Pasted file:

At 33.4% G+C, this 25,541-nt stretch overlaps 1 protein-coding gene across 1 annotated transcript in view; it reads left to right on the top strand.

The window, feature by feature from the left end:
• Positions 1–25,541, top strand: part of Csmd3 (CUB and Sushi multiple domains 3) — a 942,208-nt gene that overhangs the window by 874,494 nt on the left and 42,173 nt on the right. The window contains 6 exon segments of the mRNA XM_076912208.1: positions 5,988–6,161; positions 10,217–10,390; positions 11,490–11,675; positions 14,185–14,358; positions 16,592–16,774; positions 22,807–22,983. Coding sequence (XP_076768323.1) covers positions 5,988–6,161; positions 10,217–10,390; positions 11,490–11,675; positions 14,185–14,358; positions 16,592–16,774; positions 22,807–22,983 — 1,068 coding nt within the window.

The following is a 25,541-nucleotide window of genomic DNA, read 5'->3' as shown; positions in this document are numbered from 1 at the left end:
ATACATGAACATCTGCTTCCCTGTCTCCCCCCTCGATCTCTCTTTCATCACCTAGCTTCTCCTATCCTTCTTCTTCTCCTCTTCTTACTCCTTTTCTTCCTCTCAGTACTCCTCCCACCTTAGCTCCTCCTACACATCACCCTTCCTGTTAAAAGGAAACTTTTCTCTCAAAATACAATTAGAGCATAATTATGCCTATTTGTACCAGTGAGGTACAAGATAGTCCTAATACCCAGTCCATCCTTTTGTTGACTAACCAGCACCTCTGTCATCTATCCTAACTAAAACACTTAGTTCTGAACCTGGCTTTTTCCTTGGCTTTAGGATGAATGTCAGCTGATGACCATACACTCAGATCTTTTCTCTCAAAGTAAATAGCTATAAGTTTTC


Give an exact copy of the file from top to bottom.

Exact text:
At 33.4% G+C, this 25,541-nt stretch overlaps 1 protein-coding gene across 1 annotated transcript in view; it reads left to right on the top strand.

The window, feature by feature from the left end:
• Positions 1–25,541, top strand: part of Csmd3 (CUB and Sushi multiple domains 3) — a 942,208-nt gene that overhangs the window by 874,494 nt on the left and 42,173 nt on the right. The window contains 6 exon segments of the mRNA XM_076912208.1: positions 5,988–6,161; positions 10,217–10,390; positions 11,490–11,675; positions 14,185–14,358; positions 16,592–16,774; positions 22,807–22,983. Coding sequence (XP_076768323.1) covers positions 5,988–6,161; positions 10,217–10,390; positions 11,490–11,675; positions 14,185–14,358; positions 16,592–16,774; positions 22,807–22,983 — 1,068 coding nt within the window.

The following is a 25,541-nucleotide window of genomic DNA, read 5'->3' as shown; positions in this document are numbered from 1 at the left end:
ATACATGAACATCTGCTTCCCTGTCTCCCCCCTCGATCTCTCTTTCATCACCTAGCTTCTCCTATCCTTCTTCTTCTCCTCTTCTTACTCCTTTTCTTCCTCTCAGTACTCCTCCCACCTTAGCTCCTCCTACACATCACCCTTCCTGTTAAAAGGAAACTTTTCTCTCAAAATACAATTAGAGCATAATTATGCCTATTTGTACCAGTGAGGTACAAGATAGTCCTAATACCCAGTCCATCCTTTTGTTGACTAACCAGCACCTCTGTCATCTATCCTAACTAAAACACTTAGTTCTGAACCTGGCTTTTTCCTTGGCTTTAGGATGAATGTCAGCTGATGACCATACACTCAGATCTTTTCTCTCAAAGTAAATAGCTATAAGTTTTC